The Università per Stranieri of Siena, in partnership with the Opera della Metropolitana of Siena, is organizing a Summer School in Higher Education dedicated to the genesis and development of the Gothic polyptych in Siena. Conceived as a seminar, the course combines lectures and visits to the complex of the Opera della Metropolitana, to public and private city collections and to places normally difficult to access. Siena and the complex of the Opera della Metropolitana are an ideal setting for studying this important subject. Thanks to Duccio’s activity the city performed a decisive role in the genesis and success of the polyptych with several registers, in open dialogue with other cities, above all Giottoesque Florence. It is no coincidence that the leading characters of early 14th century Sienese painting, Simone Martini and Pietro Lorenzetti, both implemented Duccio’s experimentations around 1320. The course will examine extensively their inspiring role, the relentless success of these complex microarchitectures in Siena and outside Siena, and their increasingly complicated development between the 14th and 15th century. Issues regarding conservation and fruition of Gothic polyptychs, often housed in museums following traumatic alterations and dismemberment, will also be discussed. A philological and multidisciplinary approach is indispensable for the reconstruction of their original layout.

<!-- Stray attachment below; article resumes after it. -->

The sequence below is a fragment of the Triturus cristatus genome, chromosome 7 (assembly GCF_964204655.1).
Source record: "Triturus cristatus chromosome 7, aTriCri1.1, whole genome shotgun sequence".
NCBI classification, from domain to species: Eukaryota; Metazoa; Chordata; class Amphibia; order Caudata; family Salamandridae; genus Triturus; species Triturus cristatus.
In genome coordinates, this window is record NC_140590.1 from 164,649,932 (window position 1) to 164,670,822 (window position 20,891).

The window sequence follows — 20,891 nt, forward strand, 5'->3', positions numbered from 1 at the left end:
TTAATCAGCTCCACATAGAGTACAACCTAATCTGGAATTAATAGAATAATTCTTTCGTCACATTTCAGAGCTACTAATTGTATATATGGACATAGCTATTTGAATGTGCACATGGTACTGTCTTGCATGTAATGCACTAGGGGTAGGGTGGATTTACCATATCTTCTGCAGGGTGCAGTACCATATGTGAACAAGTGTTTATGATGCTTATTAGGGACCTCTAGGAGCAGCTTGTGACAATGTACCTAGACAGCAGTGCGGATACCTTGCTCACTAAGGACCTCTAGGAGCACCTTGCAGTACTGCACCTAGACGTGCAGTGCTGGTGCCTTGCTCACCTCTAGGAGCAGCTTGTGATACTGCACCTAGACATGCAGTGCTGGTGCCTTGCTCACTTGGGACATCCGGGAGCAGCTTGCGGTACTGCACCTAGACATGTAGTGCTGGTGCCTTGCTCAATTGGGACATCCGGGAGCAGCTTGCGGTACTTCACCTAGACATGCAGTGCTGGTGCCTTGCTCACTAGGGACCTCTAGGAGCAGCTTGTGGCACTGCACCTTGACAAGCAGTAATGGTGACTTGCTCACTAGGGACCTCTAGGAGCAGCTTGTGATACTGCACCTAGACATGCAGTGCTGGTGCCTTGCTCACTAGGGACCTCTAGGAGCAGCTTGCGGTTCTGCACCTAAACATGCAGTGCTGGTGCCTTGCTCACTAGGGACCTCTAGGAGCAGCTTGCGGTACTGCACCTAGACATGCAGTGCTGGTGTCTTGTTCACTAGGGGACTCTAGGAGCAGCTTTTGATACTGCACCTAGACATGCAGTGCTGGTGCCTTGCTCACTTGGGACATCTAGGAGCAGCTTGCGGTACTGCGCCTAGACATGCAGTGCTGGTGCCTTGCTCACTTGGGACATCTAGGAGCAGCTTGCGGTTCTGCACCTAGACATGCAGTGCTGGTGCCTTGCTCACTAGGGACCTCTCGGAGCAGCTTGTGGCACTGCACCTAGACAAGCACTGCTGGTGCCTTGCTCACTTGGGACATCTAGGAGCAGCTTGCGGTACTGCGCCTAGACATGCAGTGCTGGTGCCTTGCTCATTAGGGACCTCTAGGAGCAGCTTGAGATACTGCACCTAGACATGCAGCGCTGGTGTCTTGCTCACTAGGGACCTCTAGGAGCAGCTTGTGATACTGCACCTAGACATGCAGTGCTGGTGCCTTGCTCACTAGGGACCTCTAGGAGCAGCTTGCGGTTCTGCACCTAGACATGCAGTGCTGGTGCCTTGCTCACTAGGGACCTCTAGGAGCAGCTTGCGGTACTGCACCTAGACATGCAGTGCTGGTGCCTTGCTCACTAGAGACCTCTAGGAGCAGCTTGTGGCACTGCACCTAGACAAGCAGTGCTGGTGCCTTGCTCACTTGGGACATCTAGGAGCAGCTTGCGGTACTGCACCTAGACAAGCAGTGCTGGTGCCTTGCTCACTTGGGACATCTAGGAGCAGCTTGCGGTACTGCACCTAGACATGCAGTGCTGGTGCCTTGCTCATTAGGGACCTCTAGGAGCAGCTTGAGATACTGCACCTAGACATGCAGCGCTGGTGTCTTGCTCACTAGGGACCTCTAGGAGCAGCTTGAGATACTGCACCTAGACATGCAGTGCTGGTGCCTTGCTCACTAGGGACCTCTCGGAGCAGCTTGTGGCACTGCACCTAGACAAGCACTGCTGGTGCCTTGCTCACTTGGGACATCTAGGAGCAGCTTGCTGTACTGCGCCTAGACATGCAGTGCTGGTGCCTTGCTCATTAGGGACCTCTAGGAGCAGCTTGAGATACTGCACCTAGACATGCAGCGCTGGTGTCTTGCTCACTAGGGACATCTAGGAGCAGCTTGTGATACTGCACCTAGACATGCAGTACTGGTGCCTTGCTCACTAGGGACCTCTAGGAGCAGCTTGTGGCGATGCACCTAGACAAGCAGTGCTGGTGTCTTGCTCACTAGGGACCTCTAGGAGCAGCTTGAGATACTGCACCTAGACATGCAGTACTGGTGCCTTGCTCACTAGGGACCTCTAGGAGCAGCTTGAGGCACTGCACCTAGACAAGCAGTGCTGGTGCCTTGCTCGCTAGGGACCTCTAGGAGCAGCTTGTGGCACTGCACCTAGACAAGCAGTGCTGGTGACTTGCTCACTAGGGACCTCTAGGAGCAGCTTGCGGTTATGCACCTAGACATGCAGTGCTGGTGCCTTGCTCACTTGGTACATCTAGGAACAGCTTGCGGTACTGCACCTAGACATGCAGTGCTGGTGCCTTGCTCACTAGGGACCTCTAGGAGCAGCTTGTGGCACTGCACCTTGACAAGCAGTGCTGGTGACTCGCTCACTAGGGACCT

The course, lasting five days and divided into 30 hours, will be held in Siena from 26 to 30 September 2022 and is aimed at young graduates, postgraduates, university doctoral students and other professionals within the cultural sector.  The deadline to apply is 15 July 2022. Please send applications to

For more information, please visit:


Published by Blair Apgar

Blair (they/them) recently completed their PhD in History of Art at the University of York with Hanna Vorholt and Amanda Lillie. Their thesis focused on the role of Matilda of Canossa in the sociopolitical development of the Investiture Controversy, and its relationship to Matilda’s material patronage. As an early career researcher, their work aims to unpack the historiographic construction of powerful medieval women’s legacies. They are also interested in the representation of the Middle Ages in modern media.

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